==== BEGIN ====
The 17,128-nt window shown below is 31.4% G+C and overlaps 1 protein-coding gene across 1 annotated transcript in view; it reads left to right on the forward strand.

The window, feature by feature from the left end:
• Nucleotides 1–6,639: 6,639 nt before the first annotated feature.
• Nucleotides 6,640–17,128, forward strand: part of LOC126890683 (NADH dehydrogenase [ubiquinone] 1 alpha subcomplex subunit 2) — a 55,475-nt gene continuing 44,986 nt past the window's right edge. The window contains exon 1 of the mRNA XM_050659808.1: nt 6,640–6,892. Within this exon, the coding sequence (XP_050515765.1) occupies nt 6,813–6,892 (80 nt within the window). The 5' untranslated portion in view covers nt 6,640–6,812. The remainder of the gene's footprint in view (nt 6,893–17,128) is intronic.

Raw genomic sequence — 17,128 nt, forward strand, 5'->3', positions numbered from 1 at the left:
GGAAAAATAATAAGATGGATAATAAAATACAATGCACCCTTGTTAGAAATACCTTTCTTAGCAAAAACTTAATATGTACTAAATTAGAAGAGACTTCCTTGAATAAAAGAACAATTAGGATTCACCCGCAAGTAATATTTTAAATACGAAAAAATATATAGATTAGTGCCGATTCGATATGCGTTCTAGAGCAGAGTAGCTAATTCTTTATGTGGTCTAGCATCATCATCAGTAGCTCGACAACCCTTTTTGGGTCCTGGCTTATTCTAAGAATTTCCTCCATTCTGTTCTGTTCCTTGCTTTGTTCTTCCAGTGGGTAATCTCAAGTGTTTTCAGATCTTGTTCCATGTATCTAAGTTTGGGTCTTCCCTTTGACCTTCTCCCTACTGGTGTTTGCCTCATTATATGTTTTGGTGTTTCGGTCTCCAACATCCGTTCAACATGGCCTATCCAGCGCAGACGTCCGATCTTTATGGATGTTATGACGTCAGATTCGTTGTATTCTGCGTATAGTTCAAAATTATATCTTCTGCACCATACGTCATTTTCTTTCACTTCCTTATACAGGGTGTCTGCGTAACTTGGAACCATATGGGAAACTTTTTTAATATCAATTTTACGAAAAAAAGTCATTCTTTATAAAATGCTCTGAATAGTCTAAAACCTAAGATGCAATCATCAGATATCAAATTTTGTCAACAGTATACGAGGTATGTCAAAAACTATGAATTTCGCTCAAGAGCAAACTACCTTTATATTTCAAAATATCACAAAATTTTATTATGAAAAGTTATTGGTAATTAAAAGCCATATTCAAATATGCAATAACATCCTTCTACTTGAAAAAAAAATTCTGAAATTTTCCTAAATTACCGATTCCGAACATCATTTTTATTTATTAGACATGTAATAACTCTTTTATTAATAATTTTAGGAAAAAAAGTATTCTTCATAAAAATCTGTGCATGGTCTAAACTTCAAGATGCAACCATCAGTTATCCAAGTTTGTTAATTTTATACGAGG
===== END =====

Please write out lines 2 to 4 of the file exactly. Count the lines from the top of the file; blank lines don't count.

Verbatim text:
The window, feature by feature from the left end:
• Nucleotides 1–6,639: 6,639 nt before the first annotated feature.
• Nucleotides 6,640–17,128, forward strand: part of LOC126890683 (NADH dehydrogenase [ubiquinone] 1 alpha subcomplex subunit 2) — a 55,475-nt gene continuing 44,986 nt past the window's right edge. The window contains exon 1 of the mRNA XM_050659808.1: nt 6,640–6,892. Within this exon, the coding sequence (XP_050515765.1) occupies nt 6,813–6,892 (80 nt within the window). The 5' untranslated portion in view covers nt 6,640–6,812. The remainder of the gene's footprint in view (nt 6,893–17,128) is intronic.